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The How & When of Feeding Horses

Reprinted by permission from the University of Kentucky - College of Agriculture ASC-143
Laurie Lawrence, Department of Animal Sciences

HOW and WHEN a horse is fed may be just as important as what a horse is fed.

Providing horses with good nutrition is essential for normal growth, reproduction and performance. Horses should receive feeds that are adequate but not excessive in required nutrients. However, just providing the right feeds is often not enough to ensure that horses are receiving optimal nutrition. HOW and WHEN a horse is fed may be just as important as what a horse is fed. The HOW of horse feeding includes the type of feeding system used (group or individual). The WHEN of horse feeding includes the number and timing of meals that a horse receives. Good feeding management should encourage adequate consumption of feed and limit wastage. In addition, good feeding management should promote the safety and well being of horses.

Number & Timing of Meals

...grazing periods are rarely separated by more than two or three hours of non-eating behaviors.

In the natural state, horses are grazing animals that may spend up to 60% of their time eating. Grazing and resting periods are interspersed so that grazing periods are rarely separated by more than two or three hours of non-eating behaviors. When domestic horses are kept in a true pasture situation, most will adopt the grazing pattern described for horses in the natural state. However, many horses have limited access to pasture and will receive their nutrient needs from hay and concentrates in a more regimented environment.

...stalled horses may consume a typical hay and concentrate ration in two to four hours

In pasture situations, horses may spend 12-14 hours a day grazing. By comparison, stalled horses may consume a typical hay and concentrate ration in two to four hours. When the diets fed to stalled horses are high in roughage, more time will be spent eating than when the diet is high in concentrates. Because horses in stalls often spend less time eating than horses in pastures, they may be more inclined to occupy their time with undesirable activities such as stall vices, or wood chewing. Wood chewing appears to occur more at night in stabled horses and is increased when low roughage rations are fed.

...their digestive tract is designed to accommodate small meals, in that the stomach is relatively small.

Horses have evolved to consume small amounts of feed several times a day, rather than large amounts of feed once or twice a day. Anatomically, their digestive tract is designed to accommodate small meals, in that the stomach is relatively small. Despite the fact that the horse is more physiologically adapted to many small meals each day, it is not uncommon for feed to be provided only two (or occasionally three) times a day for many horses that are housed in stalls. This feeding practice may be labor efficient, but it may not be the most desirable situation for the horse, particularly if large amounts of concentrate are being fed. The following situations may result when horses are fed two times per day:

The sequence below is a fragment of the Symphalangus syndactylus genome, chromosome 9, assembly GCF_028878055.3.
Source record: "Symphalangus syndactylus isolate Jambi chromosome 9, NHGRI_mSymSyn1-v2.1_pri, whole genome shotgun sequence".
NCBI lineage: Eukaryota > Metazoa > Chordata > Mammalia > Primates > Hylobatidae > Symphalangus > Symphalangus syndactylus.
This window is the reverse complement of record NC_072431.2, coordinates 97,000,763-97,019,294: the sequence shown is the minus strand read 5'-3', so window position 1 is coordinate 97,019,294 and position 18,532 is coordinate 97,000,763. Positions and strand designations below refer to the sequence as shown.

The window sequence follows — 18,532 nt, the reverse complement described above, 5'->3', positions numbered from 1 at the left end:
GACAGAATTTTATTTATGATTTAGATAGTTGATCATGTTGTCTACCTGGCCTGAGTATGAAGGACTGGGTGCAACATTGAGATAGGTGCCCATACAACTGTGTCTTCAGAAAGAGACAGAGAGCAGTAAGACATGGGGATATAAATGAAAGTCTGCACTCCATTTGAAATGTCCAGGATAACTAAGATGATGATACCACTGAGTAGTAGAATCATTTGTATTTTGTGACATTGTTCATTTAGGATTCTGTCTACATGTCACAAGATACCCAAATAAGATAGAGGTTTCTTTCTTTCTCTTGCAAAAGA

1. When a large amount of concentrate is fed before the roughage component of the diet, the horse may consume the grain readily and then have a reduced appetite for the hay. The horse may "pick at the hay or waste the hay by mixing it in the bedding. In either case, the horse will not be consuming the nutrients that are contained in the hay.

  2. A high and rapid concentrate intake may increase the possibility of digestive disturbances. "Concentrates are feeds such as cereal grains (oats, corn, barley, etc.) and commercially mixed feeds that are concentrated forms of energy. Concentrates are high in starch. It has been estimated that the maximum amount of starch that should be fed in one meal to a mature horse is 3.5 to 4 lb (1000 lb horse). When higher levels are fed, starch may bypass the small intestine and enter the large intestine where it will be fermented by the microbes in the cecum and large intestine. Excessive concentrate intake has been suggested as a causative factor in the occurrence of colic in horses. A large concentrate meal has also been associated with large shifts in plasma volume and changes in other cardiovascular parameters.



 

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  • As we browse the internet we repeatedly find articles that support our belief that horses need to be fed smaller meals, more often, to promote good health. The links provided for you below are for your convenience only. We are not suggesting that the authors or owners of these websites in any way, approve of, or endorse Stable Grazer automatic hay feeders.

    It is our goal to provide you with as much information as possible so that you can come to your own conclusion. We believe that as you read through the linked articles below you will begin to see what seems to be a common factor with many of the health issues we have with our horses today. And that is the way in which we feed our horses.

    We will be adding more links as time goes on, so if you're not yet convinced, check back often to see if any new links have been added.